In short, traders lose money when they focus on trend and momentum.  They are expecting strong and weak returns to continue into the future.  What actually happens on average, however, is reversal.  Stocks behave in a cyclical way.  When markets *do* display momentum and trend, it is generally because longer-term cycles are dominant.  The up or down phase of a longer-term cycle overwhelms any reversal tendencies in the short run.  (Note how this opens the door to forecasting market movement as a function of the interaction of multiple cycles:  a topic I hope to address soon).

The market tends to frustrate the expectations of traders.  It is human nature to extrapolate the future from the past.  This--regardless of a trader's psychology--will lose money over time.  Drawing and following trendlines, going with breakouts, waiting for "price confirmation" to enter market moves:  all, over time, lose money.  It is not just our psychology that undermines our trading.  It is our assumptions.

Further Reading:

How to Lead a Visionary Life

The Secret to Overcoming Adversity


Tuesday, September 12, 2023

How to Lead a Visionary Life

The great risk in life is to live reactively, bouncing from activity to activity without plan or purpose.  When we live purposeful lives, life becomes meaningful--and that gives us energy.  Suppose we were to begin our days, weeks, and months by posing questions:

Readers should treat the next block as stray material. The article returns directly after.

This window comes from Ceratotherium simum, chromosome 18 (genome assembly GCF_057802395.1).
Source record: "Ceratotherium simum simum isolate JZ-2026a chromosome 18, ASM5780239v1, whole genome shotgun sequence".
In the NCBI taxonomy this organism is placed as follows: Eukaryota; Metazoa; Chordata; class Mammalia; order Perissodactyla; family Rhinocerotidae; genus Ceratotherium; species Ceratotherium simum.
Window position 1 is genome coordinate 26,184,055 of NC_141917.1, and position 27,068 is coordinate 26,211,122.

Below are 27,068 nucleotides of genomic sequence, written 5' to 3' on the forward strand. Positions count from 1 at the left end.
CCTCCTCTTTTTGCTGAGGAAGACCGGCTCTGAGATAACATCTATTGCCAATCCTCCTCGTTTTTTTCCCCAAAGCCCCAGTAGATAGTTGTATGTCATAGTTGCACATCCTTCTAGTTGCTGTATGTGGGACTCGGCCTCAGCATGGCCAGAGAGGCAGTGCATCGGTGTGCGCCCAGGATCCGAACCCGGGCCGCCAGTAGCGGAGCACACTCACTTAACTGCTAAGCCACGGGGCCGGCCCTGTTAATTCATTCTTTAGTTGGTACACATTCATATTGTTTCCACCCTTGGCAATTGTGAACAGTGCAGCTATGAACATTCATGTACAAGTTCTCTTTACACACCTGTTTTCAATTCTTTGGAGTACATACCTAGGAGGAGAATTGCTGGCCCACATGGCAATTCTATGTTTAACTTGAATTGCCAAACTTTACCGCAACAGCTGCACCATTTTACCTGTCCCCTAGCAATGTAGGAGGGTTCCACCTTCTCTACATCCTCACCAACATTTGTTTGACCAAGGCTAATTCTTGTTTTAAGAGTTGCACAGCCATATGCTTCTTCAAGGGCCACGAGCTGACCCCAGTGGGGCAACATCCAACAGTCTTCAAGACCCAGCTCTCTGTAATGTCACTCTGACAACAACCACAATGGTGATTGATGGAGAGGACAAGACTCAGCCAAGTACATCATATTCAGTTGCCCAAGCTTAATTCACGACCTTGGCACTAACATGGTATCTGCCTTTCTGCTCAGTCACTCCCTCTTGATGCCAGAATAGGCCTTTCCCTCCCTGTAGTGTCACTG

*  What is the one thing I most want to accomplish today in my personal life and in my work life that will make the day successful?

*  What is the one thing I most want to accomplish this week in my personal and work lives that will make the week successful?

*  What is the one thing I most want to accomplish this month in my personal and work lives that will make the month successful?

*  What is the one thing I most want to accomplish this year in my personal and work lives that will make the year successful?

That's it:  Every day, every week, every month, every year is guided by a singular vision.  What one thing will lead you to look back on each day, week, month, and year and feel pride in what you've accomplished?  

Once we have a vision, we cannot live on auto-pilot.  The one thing you most want to accomplish becomes your mission statement--it pushes you and inspires you.  The risk isn't trying and falling short; it's never trying and never finding out what we're capable of.

Further Reading:

Making Your Passion Your Purpose

The Profound Psychological Benefits of a Purposeful Life


Thursday, September 07, 2023

The Secret to Overcoming Adversity

Margie and I recently toured Eastern Europe and finished the trip with a tour of the concentration camp at Terezin.  During the 3-1/2 years of the camp's existence, thousands of inmates were killed or died of untreated diseases.  What I found most memorable were the displays of artworks created by the inmates during their internment.  Music, painting, drama, sculpture:  all were of vital importance to the inmates.  Despite inhuman conditions of crowding and frequent abuse and torture, prisoners focused on creating works of beauty.  That many of these works are with us today attests to the success of their quest.